Not anymore, said Peter Sandiford, CEO of LPI Level Platforms Inc., an Ottawa-based provider of managed-services software for VARs and system integrators.
"Everybody gets it," Sandiford said. "When we entered the market, we spent a lot of time talking to customers about why this was a good thing to do. We dont do that now."
More VARs are making the transition from the traditional model of product sales and reactive services to managed services.
The appeal of managed services to the VAR is the opportunity to bill customers monthly, as opposed to the more traditional feast-or-famine model of invoicing per project.
Through managed services, a VAR takes over part or all of a customers IT department to manage it remotely, in what Sandiford termed a proactive services model.
Level Platforms software, Managed Workplace, lets VARs and integrators monitor their customers computing environments over the Web.
Users track customer networks through a dashboard that provides performance reporting and real-time alerts, as well as an inventory of assets such as hardware, software, networking devices and patches.
Since launching the product in May 2004, Sandiford said the company has recruited 500 channel partners to use Managed Workplace as their managed-services platform. Level Platforms wants to boost that number to 10,000 over the next two years, he said.
"Weve had a fantastic response to our product. Just think, weve been in the market only a year," Sandiford said.
Level Platforms isnt the only successful player, either. Its main rival, Nable Technologies Inc., also based in Ottawa, is targeting VARs and integrators for its remote network monitoring technology.
"Weve always targeted those partners because theyve got those existing relationships with customers that dont have IT groups," said Nables product manager, Rob Bissett.
Nable claims to have signed up more than 600 resellers during the last couple of years, including a number of MSPs (management service providers).
Level Platforms is counting on two strategic partnerships to help it reach its target growth rate.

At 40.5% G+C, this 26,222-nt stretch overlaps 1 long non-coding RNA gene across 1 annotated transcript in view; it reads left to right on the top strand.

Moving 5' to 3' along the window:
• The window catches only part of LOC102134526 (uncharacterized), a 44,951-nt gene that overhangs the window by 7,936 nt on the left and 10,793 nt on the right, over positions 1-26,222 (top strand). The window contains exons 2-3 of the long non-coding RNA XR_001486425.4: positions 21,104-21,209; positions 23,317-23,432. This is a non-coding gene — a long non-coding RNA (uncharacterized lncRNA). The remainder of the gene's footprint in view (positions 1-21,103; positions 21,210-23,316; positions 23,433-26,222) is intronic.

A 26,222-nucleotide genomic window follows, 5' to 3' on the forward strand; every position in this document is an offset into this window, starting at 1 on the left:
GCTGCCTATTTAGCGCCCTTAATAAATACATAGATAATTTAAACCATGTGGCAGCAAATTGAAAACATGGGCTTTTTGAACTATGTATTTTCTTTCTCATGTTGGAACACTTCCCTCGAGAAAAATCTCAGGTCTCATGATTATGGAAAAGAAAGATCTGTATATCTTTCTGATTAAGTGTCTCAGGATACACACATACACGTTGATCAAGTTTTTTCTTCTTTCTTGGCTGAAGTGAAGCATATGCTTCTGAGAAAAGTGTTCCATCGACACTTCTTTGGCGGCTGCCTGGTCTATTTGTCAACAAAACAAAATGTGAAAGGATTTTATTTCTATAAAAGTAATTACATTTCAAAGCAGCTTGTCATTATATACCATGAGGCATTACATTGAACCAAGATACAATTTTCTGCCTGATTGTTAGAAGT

One is a distribution agreement with Ingram Micro Inc., of Santa Ana, Calif., and the other involves the worlds largest software company, Microsoft Corp., of Redmond, Wash.
The software company is integrating Managed Workplace with its Microsoft CRM, a customer relationship management solution aimed at the SMB (small and midsize business) market.
With the integration of the products, VARs and integrators can provide managed services and identify new service opportunities without having to leave the Microsoft CRM interface.
"The integration of Managed Workplace will provide CRM users with a wide range of information needed to make faster and more effective business decisions," said Lori Vangerud, channel development manager for CRM at Microsoft.
Microsoft Certified Partners receive CRM as part of their partner agreements. When they buy a Managed Workplace license, they get a Microsoft CRM connector that allows Managed Workplace to run as part of CRM, allowing CRM to function as their single customer management platform, said Sandiford. "Each product can operate independently, but with both integrated, it operates effectively as a single integrated application," he said.
Level Platforms developed Managed Workplace on Microsofts .Net platform, so the integration was natural, said Sandiford.
Managed Workplace was developed with the SMB market in mind, and more than 90 percent of the computing environments in that market run on a Microsoft platform.
"The real sweet spot here is the 10- to 150-desktop space," Sandiford said. Companies in this space have no CIO or even IT people, and typically they defer to a VAR for technical direction.
Among VARs making transitions to managed services is Mytech Partners Inc., in Minneapolis, which is using Managed Workplace for 10 customers, said Nathan Austin, company president. Mytech started using the product about five months ago and is in the midst of an effort to grow its managed-services business, Austin said.
Austin and Mytech CEO Lis Sildenberg said they opted for the Level Platforms technology because of the low cost. Level Platforms charges a $60-per-site monthly fee, which the Mytech executives found attractive, Sildenberg said.
Managed services account for 30 percent of Mytechs revenue, and the rest of the revenue comes from the companys traditional business of installations and network design, said Sildenberg. His goal, he said, is to reverse that mix.
"This market is really starting to play out," Sildenberg said.
The opportunity for managed services in the SMB market, said Level Platforms Sandiford, is nothing short of enormous.
Of 2 million SMBs in the United States that could potentially take advantage of remote IT services, less than 5 percent are estimated to have entered a managed-services contract with a VAR or integrator.
VARs and integrators, Sandiford said, traditionally have had chaotic service agreements with customers under which the customer will call a VAR or integrator who did an installation at the site whenever it has a break/fix situation.
With a managed-services contract, Nables Bissett said, the agreement becomes formal and allows for preventive maintenance.
Sandiford said Level Platforms was originally an MSP. The company decided to go the software development route after identifying a need for managed services in the SMB space.
Pedro Pereira is a contributing editor for The Channel Insider. He covered the channel from 1996 to 2001, took a break, and now hes back. He can be reached at firstname.lastname@example.org.